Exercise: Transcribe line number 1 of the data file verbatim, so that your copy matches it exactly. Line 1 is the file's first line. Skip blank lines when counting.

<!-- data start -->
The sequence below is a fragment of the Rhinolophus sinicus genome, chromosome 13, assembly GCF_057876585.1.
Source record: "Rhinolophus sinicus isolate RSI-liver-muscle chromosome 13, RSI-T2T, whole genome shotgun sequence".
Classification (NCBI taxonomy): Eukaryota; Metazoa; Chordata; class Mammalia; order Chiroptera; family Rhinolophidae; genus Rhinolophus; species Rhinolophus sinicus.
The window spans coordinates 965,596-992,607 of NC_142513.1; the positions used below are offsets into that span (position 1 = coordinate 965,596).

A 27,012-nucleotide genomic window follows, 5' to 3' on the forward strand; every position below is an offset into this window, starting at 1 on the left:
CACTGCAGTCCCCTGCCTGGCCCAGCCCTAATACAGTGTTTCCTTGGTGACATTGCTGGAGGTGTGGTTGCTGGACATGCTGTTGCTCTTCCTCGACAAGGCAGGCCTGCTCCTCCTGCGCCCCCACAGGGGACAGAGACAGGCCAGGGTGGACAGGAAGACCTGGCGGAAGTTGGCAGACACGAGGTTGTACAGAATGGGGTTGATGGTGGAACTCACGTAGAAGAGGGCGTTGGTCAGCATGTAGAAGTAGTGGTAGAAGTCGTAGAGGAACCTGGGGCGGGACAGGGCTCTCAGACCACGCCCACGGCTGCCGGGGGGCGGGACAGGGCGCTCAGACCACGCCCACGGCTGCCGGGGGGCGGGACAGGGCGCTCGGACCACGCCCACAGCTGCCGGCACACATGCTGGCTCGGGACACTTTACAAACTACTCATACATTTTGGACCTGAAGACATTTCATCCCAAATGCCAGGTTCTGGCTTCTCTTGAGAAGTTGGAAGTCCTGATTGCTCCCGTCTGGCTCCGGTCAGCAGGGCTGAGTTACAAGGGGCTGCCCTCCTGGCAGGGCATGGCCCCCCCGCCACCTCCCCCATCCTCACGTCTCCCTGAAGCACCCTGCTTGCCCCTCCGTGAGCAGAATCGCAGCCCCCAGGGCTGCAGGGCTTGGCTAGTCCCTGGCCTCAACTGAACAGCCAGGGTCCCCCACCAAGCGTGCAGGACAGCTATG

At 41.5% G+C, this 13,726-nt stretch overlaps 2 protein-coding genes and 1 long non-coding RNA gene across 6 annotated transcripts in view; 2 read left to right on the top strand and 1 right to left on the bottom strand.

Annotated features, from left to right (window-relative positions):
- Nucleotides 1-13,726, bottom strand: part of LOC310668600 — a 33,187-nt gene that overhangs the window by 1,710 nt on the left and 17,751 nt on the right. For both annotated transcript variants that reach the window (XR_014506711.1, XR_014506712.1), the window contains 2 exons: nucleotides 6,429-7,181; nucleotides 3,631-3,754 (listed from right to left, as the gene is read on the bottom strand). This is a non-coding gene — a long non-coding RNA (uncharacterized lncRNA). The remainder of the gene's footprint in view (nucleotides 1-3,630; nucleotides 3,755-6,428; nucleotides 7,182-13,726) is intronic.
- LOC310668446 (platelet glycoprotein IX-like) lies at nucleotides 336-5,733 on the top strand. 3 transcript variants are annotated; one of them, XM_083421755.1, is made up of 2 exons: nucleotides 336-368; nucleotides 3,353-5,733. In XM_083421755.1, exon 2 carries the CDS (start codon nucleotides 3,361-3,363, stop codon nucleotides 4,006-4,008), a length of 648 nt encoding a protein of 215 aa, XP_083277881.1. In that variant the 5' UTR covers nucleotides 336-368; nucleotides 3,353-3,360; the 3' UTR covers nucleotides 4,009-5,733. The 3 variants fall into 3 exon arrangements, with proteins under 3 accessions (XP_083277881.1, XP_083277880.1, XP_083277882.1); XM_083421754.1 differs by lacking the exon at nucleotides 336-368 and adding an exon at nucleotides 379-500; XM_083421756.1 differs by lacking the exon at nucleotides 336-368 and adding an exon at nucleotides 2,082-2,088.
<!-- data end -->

The sequence below is a fragment of the Rhinolophus sinicus genome, chromosome 13, assembly GCF_057876585.1.